Donald Rumsfeld was known for his theater of cleverly disguised responses and his army of memos. The Unknown Known is Errol Morris’ follow-up to his Academy Award winning documentary/interview/interrogation Fog of War. Instead of Robert McNamara as its subject, this time it’s another polarizing and inscrutable figure in American politics: former Secretary of Defense Donald Rumsfeld. The title derives from Rumsfeld’s own records. According to him they are:

1) Known knowns: the things we know we know.
2) Known unknowns: the things we know we don’t know.
3) Unknown known: the things we don’t know we know.
4) Unknown unknowns: things we don’t know we don’t know.

Confused? Don’t worry, apparently Rumsfeld messed this up in some of his memos as well. However, these four little notes are the driving force of the interview.

The first question Morris asks Rumsfeld is how he would examine himself. What words would he use? “Measured. Cool,” Rumsfeld replies. That’s part of the problem with this entry: Rumsfeld remains measured and cool. For those interested in seeing a Frost/Nixon moment, this can be both frustrating and somewhat unsettling. A perfect example of this comes when proper evidence is cited that, had things worked out only slightly different, it would have been Donald Rumsfeld running for president after Ronald Reagan. Rumsfeld said yes, he could have been President, in a matter-of-fact, no big deal kind of way that makes you wonder if you’d heard the question wrong, that Morris had actually asked if his favorite color was blue.

The history is too new to see how Rumsfeld’s legacy will be remembered. His mark is an indelible one, however, and that will keep us talking about him long after he’s gone. The problem is we still won’t know what to make of the man. Morris does have an agenda, of course, to continue to paint the former SecDef as a villain, and even as Rumsfeld takes the bait, we see that this is somewhat fun for him; Rumsfeld has a flair for language and rhetoric.

They engage in an etymological and philosophical duel more than anything else. Rumsfeld is precise in his wording, using simple terms to truly say nothing at all; Morris is prodding and confrontational, but also patient. It’s by the halfway mark that Morris seems to realize that the only thing he can do is keep Rumsfeld talking and use his words to fashion a noose. Even then there are no real exclamation points, though they both land a few gotcha moments.

In some ways this is more akin to My Dinner with Andre than it is an interview. There is a strange familiarity at play here between these two; Morris has written quite a bit about Rumsfeld, and his articles are available as bonus material on the DVD. There’s also material from the interview that didn’t make it to the final version — Rumsfeld didn’t care for either cut, truth be told — and a subdued commentary track that is Morris essentially watching the documentary and once in a while speaking a few words. It’s here, in this largely silent commentary, when he does actually speak, that Morris’ agenda becomes clear; he wants everyone to see Rumsfeld as a reptile, and in many ways he is. But the fact that Morris went into this with a specific motive is in poor taste and only obfuscates the matter further.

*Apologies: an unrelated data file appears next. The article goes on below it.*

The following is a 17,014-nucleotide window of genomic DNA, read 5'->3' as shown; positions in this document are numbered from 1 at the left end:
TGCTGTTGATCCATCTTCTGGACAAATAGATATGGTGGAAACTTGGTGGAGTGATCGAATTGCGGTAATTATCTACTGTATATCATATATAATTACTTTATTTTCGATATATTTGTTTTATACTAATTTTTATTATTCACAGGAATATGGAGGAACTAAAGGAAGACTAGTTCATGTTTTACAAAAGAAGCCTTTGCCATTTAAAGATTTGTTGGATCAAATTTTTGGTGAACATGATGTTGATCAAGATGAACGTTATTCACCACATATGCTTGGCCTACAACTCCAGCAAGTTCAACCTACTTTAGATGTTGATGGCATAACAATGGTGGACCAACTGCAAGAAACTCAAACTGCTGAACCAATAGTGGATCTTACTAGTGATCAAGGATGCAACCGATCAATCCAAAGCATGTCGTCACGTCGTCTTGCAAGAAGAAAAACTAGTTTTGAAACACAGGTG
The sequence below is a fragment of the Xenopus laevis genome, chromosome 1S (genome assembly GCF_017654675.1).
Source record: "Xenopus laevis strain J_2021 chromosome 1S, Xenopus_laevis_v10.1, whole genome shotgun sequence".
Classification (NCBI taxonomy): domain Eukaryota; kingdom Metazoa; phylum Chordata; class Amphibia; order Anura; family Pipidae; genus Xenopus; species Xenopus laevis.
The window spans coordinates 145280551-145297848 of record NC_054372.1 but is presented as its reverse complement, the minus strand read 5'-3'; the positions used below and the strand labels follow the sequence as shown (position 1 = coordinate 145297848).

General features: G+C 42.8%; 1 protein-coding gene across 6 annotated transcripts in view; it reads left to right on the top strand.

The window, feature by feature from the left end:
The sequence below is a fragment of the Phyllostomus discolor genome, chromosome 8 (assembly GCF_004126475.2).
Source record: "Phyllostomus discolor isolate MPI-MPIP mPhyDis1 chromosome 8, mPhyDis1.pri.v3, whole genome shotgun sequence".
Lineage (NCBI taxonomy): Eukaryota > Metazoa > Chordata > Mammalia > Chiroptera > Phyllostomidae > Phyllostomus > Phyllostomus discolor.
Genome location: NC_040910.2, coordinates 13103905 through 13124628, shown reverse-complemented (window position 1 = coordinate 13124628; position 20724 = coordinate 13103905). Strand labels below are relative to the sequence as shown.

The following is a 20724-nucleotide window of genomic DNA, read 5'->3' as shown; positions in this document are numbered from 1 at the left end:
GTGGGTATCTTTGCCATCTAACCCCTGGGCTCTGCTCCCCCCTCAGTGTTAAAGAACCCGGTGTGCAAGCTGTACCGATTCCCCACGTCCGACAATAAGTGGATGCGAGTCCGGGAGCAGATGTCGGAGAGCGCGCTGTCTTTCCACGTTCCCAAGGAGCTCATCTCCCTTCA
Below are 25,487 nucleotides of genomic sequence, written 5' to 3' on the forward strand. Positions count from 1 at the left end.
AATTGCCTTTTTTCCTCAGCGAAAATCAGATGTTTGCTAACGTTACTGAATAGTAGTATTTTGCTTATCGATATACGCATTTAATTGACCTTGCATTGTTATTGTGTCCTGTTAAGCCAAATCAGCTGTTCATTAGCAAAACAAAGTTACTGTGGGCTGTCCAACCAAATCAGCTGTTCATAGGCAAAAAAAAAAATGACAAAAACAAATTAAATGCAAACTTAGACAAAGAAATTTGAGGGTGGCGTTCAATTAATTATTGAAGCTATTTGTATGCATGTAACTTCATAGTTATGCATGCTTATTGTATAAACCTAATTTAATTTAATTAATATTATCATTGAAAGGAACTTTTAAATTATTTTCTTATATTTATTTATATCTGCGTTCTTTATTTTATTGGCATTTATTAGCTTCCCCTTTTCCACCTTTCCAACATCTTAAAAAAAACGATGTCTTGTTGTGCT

The thing is, this release isn’t about the bonus footage. It’s not like Blade Runner where you’re buying a well-known story for the trivia and insight you didn’t already have; the main event is the sparring between Morris and Rumsfeld.

The Unknown Known has been unfairly compared to Fog of War. Despite the fact both were from Errol Morris, they’re two entirely different beasts simply because of their subjects. While both Rumsfeld and McNamara were Republican SecDefs, mysterious, strange (which was McNamara’s actual middle name!) and controversial, they both took the opportunity of the interview differently. McNamara took a particularly Roman Catholic approach and treated it as a confession. For all of his coldness, there was a man who had accurately measured his own life, and with a surprising amount of self-awareness, told us what he got wrong and what he got right. Rumsfeld however, through his grandfatherly grins, uses this more as a game to flex is rhetorical muscles that might’ve begun to atrophy in his years outside the public light. Rumsfeld does break down for a moment, the way McNamara did, in speaking about the soldier he encountered at Walter Reed, and even asks the question of if it was all worth it. However, he doesn’t go on to answer his own question. While McNamara’s break down was cathartic, this one fell short, like Rumsfeld suddenly remembered he was on camera.

The most effective moments in the documentary come from Morris having Rumsfeld read some of his memos that span his entire career; the memos were saved within the Pentagon. He had written so many over the course of his career that both he and his staff called them snowflakes; Rumsfeld postulates that there are likely “millions” out there. They represent, sometimes, a good view of who he is; sometimes — specifically his Middle Eastern review from the 1980s — they represent crushing historical irony, and sometimes they’re just sad.

Even within his own party, Rumsfeld remains a mystery. Richard Nixon and Bob Haldeman considered him a political climber with no real loyalties; George H.W. Bush didn’t like him; Reagan tolerated him; Dick Cheney was his friend. Blame gets thrown around, excuses get made, responsibility is sometimes taken, but the greater mosaic of the man remains as obscured as a figure in a blizzard. For the rest of us, the only thing we know we know about Donald Rumsfeld for certain is that we don’t really know him.

Read more about: